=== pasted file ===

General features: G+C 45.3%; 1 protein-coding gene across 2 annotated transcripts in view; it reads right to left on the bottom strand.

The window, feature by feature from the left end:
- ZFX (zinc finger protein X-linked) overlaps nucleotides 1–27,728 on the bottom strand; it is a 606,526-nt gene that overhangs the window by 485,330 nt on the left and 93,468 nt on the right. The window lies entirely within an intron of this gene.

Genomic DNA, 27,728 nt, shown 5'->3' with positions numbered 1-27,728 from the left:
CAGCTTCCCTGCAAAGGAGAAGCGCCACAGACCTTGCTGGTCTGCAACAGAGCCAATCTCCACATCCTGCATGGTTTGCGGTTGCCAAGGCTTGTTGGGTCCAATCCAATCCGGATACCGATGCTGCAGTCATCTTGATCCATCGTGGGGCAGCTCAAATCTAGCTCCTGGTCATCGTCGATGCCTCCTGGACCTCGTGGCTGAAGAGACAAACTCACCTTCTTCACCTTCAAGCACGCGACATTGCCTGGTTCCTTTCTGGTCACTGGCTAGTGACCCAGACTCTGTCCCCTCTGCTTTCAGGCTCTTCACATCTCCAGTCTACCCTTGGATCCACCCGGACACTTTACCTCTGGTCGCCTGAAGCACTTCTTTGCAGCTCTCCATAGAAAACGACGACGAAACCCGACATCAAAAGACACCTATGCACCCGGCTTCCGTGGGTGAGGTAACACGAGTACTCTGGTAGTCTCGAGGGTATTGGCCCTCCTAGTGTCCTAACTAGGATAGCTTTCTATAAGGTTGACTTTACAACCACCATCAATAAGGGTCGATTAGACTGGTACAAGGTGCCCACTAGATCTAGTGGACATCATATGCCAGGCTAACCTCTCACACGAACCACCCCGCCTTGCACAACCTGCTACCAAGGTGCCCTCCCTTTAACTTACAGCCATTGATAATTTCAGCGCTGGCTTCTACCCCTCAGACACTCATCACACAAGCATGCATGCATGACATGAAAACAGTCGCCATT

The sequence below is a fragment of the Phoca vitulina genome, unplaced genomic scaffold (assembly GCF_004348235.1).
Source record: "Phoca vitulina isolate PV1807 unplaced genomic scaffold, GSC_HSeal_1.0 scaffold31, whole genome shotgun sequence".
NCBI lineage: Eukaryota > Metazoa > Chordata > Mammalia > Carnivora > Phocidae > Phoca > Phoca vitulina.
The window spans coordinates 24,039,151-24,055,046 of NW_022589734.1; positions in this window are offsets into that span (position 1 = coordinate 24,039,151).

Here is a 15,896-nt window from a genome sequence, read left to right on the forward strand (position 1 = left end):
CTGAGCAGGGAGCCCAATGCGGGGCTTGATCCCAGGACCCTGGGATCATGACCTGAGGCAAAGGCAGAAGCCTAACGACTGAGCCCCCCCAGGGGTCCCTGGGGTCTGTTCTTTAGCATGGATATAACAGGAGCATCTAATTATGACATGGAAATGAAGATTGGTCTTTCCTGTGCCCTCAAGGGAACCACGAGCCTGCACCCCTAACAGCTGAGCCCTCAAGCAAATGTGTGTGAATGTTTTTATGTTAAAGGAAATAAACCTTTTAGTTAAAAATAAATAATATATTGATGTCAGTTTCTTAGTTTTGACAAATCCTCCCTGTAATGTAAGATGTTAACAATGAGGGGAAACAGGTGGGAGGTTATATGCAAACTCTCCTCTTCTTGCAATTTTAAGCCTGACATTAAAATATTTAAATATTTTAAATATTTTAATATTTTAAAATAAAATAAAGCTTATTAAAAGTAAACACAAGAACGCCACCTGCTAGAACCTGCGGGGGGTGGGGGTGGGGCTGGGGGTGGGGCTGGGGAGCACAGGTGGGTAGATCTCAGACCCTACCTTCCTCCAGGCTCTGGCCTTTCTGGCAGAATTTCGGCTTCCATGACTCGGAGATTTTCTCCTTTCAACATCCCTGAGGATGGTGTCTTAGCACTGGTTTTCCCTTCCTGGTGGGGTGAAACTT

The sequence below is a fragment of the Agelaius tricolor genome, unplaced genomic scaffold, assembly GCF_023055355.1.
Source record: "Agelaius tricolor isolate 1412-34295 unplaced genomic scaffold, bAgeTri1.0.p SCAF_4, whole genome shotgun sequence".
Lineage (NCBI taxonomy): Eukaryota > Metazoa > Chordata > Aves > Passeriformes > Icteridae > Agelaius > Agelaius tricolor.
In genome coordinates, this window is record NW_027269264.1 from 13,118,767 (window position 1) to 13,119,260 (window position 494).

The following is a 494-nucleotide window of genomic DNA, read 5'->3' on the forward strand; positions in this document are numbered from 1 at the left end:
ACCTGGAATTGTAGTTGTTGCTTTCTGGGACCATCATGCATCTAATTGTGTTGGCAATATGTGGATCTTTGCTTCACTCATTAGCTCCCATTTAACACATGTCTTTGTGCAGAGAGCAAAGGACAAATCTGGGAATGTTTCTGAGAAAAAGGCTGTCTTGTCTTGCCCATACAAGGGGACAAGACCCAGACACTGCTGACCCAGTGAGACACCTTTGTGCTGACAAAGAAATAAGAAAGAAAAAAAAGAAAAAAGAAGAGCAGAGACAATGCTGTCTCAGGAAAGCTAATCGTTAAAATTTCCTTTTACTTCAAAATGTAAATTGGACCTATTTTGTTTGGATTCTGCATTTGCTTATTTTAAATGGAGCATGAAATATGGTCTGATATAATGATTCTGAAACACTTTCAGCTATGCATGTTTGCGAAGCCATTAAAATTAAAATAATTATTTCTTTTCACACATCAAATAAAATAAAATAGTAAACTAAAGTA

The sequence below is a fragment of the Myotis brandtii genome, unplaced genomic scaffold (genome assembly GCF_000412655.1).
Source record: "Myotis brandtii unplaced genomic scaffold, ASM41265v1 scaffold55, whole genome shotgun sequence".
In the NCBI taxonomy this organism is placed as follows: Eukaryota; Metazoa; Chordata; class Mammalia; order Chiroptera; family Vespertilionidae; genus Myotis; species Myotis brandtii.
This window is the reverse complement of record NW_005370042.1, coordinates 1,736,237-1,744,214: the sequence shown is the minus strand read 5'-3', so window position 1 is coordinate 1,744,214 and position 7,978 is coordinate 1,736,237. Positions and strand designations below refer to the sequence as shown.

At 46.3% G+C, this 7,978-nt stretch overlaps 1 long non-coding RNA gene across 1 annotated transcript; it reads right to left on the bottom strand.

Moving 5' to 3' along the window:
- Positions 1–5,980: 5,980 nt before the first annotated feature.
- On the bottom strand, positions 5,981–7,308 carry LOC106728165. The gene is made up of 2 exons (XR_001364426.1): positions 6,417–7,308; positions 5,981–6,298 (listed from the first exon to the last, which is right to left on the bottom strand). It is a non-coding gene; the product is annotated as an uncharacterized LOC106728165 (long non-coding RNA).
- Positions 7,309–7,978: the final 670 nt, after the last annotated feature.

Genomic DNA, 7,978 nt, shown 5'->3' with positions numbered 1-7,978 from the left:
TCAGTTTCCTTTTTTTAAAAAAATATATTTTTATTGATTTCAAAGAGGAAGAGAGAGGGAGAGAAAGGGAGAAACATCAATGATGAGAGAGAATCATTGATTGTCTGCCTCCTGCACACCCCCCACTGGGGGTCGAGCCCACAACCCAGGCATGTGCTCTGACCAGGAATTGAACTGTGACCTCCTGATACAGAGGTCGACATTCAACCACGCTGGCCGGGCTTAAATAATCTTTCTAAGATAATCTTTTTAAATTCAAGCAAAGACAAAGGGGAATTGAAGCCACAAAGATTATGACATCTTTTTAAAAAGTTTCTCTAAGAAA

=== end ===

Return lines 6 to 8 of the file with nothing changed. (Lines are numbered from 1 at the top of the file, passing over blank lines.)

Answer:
The sequence below is a fragment of the Phoca vitulina genome, unplaced genomic scaffold (assembly GCF_004348235.1).
Source record: "Phoca vitulina isolate PV1807 unplaced genomic scaffold, GSC_HSeal_1.0 scaffold31, whole genome shotgun sequence".
NCBI lineage: Eukaryota > Metazoa > Chordata > Mammalia > Carnivora > Phocidae > Phoca > Phoca vitulina.